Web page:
Section D for Destruction (Kindle)
Forerunner of SOE
When Neville Chamberlain made his famous Peace in Our Time statement in 1938, after the Munich Agreement with Hitler, he may, or may not, have been aware that the new Section D of the Secret Intelligence Service was already making plans to mount an all-out political and sabotage war against Nazi Germany. This was a new form of warfare, encompassing bribery, black propaganda and sabotage by agents described as having no morals or scruples. To the horror of many, it disregarded the conventions of neutrality and was prepared to hit the Nazi state wherever it could do most damage. Malcolm Atkin reveals how Section Ds struggle to build a European wide anti-Nazi resistance movement was met with widespread suspicion from government, to the extent of a systematic destruction of its reputation. It was, however, a key pioneer of irregular warfare that led to the formation of the famous Special Operations Executive (SOE). His study is the first in-depth account of it to be published since the release of previously secret documents to the National Archives.
'Section D for Destruction. forerunner of SOE' describers the Secret Intelligence Service's (SIS) romp across Europe in the two years prior to the outbreak of war in 1939. An in-depth insight on how it bribed, sabotaged and created false news in anticipation of war with Nazi Germany. While the British Prime Minister Neville Chamberlain promised 'Peace in our time' SIS D section developed contacts with neutral European intelligence services. Plans were prepared for resistance movements in occupied countries, and in country houses around Britain, SIS selected British business executives to attend secret briefings on how to interrupt trade with Germany.Richard Gough, Author and military historian.
In the brief interlude before the outbreak of war in1939, and with the assistance of the French 2ieme and 3ieme Bureau's, Czech, Norwegian and Dutch intelligence service, SIS officers created weapon dumps to arm civilian resistance fighters in Nazi occupied countries. It liaised with the Jewish Haganah and before the outbreak of war had placed undercover officers in every country in Europe. By 1940 the SIS had wireless sets operating from German territory and from all over the continent.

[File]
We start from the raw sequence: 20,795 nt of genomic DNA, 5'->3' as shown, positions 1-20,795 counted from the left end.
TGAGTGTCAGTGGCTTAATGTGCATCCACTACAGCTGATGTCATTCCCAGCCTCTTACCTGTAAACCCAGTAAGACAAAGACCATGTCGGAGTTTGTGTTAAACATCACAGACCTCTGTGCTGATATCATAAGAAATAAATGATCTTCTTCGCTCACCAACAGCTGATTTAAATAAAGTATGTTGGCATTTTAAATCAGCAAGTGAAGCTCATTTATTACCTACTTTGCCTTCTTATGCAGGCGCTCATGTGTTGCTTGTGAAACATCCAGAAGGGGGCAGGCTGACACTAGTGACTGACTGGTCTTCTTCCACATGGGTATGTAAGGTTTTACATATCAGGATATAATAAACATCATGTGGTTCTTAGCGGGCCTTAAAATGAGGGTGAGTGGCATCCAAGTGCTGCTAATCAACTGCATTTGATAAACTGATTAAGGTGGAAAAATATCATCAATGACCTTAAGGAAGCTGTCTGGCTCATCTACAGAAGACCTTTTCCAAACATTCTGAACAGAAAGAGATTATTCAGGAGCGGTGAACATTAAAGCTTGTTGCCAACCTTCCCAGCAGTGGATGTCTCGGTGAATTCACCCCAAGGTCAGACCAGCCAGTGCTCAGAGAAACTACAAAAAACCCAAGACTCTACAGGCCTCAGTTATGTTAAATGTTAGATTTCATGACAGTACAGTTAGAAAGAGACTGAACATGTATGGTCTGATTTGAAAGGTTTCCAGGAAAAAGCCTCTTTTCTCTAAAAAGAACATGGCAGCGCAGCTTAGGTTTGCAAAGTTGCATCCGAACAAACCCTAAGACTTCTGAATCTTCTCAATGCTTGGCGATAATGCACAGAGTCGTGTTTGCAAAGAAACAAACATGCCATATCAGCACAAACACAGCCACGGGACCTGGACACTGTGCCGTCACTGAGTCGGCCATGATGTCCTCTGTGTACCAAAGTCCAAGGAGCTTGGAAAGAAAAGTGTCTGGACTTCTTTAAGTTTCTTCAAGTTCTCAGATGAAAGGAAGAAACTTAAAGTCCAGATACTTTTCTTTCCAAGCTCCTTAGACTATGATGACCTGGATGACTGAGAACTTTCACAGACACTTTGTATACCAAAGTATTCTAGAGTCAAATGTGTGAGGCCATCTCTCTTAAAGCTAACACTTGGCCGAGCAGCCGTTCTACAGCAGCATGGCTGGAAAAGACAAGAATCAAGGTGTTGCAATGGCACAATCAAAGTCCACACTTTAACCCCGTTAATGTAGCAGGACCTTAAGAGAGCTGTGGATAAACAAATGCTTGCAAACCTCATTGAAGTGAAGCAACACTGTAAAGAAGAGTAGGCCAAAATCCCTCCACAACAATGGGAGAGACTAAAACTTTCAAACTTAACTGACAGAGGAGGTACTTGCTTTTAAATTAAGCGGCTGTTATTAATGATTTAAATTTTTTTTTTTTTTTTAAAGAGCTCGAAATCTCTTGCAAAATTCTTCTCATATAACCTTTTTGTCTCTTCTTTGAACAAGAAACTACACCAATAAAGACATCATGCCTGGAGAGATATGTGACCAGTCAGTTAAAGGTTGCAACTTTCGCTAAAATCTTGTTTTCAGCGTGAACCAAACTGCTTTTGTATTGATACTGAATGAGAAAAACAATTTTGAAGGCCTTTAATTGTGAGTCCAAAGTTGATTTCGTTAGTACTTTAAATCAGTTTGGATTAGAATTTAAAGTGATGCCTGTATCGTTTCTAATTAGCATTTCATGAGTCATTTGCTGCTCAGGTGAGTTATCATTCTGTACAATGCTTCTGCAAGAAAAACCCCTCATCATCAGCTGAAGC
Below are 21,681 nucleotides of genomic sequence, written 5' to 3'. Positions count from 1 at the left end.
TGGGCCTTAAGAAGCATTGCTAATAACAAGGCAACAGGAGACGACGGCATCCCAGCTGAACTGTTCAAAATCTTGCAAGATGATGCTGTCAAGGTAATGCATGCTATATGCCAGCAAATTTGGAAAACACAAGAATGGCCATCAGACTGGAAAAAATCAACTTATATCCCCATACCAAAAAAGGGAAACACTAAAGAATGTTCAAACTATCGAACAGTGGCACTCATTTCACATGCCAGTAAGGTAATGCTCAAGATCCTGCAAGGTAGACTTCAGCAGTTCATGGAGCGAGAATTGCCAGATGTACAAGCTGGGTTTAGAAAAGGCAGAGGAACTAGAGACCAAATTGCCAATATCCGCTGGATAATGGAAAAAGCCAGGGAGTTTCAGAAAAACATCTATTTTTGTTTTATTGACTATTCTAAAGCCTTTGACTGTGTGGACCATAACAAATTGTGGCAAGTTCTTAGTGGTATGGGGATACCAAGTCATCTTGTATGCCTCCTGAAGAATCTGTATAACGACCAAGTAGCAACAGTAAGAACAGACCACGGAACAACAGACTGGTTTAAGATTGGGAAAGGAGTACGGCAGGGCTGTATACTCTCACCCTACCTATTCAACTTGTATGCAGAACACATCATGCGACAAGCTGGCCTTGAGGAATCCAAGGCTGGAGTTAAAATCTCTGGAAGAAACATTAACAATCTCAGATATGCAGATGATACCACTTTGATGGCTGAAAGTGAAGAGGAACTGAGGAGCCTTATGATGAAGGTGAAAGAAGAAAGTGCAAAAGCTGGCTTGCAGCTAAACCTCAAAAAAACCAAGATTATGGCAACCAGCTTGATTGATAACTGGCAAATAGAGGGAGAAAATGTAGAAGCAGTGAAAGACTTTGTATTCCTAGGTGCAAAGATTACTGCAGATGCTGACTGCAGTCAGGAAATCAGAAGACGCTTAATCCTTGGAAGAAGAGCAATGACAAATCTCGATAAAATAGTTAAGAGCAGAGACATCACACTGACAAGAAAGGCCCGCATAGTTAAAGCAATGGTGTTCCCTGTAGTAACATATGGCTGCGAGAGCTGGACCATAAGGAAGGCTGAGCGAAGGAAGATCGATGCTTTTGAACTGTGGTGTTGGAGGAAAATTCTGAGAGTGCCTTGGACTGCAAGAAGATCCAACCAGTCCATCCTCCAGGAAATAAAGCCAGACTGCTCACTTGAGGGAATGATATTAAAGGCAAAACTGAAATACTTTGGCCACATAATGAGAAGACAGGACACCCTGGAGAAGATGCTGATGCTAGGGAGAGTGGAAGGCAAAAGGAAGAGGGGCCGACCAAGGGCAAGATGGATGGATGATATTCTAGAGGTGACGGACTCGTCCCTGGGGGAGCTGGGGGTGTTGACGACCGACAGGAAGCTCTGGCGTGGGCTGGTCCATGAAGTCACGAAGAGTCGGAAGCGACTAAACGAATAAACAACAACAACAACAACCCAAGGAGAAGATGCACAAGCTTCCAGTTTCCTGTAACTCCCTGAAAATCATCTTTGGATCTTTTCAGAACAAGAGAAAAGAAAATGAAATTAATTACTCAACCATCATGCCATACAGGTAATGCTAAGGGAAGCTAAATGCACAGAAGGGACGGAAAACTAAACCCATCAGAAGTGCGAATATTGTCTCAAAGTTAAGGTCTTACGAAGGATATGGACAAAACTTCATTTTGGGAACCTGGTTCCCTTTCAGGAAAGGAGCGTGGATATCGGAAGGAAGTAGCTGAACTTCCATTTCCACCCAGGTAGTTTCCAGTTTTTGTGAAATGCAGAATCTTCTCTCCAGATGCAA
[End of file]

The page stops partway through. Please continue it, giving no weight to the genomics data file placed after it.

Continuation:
On 19 November 1939 in the Dutch/German border town of Venlo, German agents kidnapped two British SIS officers. In Amsterdam SIS officers persuaded diamond merchants to hand for safe keeping in Britain, £1,250,000 worth of industrial diamonds. Against a background of street fighting, Jewish diamond merchants arrived at the offices of J. K. Smit, and threw their bags of industrial diamonds into a pillow cover. Later, with an armed Dutch soldier for protection, the officers returned to the destroyer HMS Walpole waiting at the dockside, carrying in a pillow sack to London, the largest stock of industrial diamonds on the continent.
While creating arms dumps for potential civilian resistance fighters behind German lines, a similar policy for resistance fighters in the UK, when the Germany invaded, Britain, met with objections from authorities including the War Office and Whitehall who considered it ungentlemanly! Malcolm Atkin's book is a must read, describing a no holds barred fight against the Nazis. An insight into the key stage into the history of irregular warfare.
This is a well-written and very readable volume that is likely to become the authoritative work on its subject.NZ Crown Mines